Today I’m tasting one of George’s wine club wines – a Barbera from California. One thing I’ve done lately is try to taste varietals outside their region. However I’m not a big fan of non-Portuguese “Ports”. This wine comes in around $10. It’s a nice ruby red, however it isn’t so dark that you can’t see your fingers through the glass. On the nose, I instantly get earthy tones with vegetables and a smoke component. On the fruit side of things I smell black currant and plum. The tannins quite strong with a good bit of acid. The smokiness also exists in flavor as well as nose. The fruits are black and the plum shows up in the flavor as well. The carpet definitely matches the drapes with this wine. No huge surprises from nose to mouth. The flavor continues long after the wine is gone.

Rating: 1980 Bob Horner Bob Horner played with the Atlanta Braves from 1978-86. He played at both 3rd and 1st base, and his only year other than with Atlanta was with St Louis in 1988. He was what he was – a power hitter. It 10 seasons he totalled 218 HR’s, but most of those came in 8 seasons as he spent almost all of 1984 on IR. He never spent a day in the minor leagues and started his career as ROY and a HR. Like this wine – it shows what it is on the nose and backs it up in flavor. It’s dirty, smokey, and gritty. What you see is what you get, and it comes at good value. Unfortunately for Bob, he never really got a chance to make his money in free agency, although his salary was 7th in baseball for his final two years. This is a wine that could easily be forgotten how good it is and is at a price point that you could enjoy it any time.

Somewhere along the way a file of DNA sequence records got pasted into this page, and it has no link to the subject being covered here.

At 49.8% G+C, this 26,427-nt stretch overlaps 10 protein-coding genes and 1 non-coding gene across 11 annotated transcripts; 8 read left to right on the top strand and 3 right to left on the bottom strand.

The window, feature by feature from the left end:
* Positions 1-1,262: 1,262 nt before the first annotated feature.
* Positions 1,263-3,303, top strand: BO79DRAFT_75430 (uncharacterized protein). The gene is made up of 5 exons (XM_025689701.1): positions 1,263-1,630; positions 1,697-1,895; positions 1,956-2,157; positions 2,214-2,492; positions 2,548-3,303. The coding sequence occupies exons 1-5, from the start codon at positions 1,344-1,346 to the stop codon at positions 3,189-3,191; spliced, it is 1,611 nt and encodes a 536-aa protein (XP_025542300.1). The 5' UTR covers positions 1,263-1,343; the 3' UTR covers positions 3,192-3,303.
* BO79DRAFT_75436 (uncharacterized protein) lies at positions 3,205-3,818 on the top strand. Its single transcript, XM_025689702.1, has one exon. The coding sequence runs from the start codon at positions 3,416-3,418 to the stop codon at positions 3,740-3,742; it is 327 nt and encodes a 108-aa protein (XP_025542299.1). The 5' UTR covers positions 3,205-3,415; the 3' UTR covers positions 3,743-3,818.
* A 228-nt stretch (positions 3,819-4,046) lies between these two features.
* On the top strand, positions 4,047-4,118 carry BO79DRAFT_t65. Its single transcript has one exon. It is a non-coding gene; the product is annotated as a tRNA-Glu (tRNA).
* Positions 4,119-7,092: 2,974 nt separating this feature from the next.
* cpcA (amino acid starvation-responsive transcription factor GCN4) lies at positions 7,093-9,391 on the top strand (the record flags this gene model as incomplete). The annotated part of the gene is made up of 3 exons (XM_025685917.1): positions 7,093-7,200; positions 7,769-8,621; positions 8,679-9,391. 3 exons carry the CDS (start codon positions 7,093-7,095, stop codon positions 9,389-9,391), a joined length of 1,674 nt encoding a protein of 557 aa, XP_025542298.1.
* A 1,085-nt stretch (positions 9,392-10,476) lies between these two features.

Escaping Portugal for France – Hello Rhone

•May 12, 2009 • Leave a Comment

2005 Domaine de Couron Cotes du Rhone|

I’ve finally been escaping Portugal, although I have had my share of Port in the meantime. I’ve also tasted a few others that I’ve failed to note. But finally something I’ve sat down to spend some time thinking about. This is a very dark red wine, with some bright red around the edges. On the nose it’s incredibly fruity with blueberry, strawberry, and huckleberry. There’s a sort of green grass fragrance in the background, but it all seems to start with the fruit. My expectation is that of sweetness. A strawberry and raspberry jump to the front of my mouth. There seems to be some tobacco in there. The tannins aren’t strong and it seems somewhat acidic. At around $12, it’s not a bad Cotes du Rhone, but it also isn’t outstanding.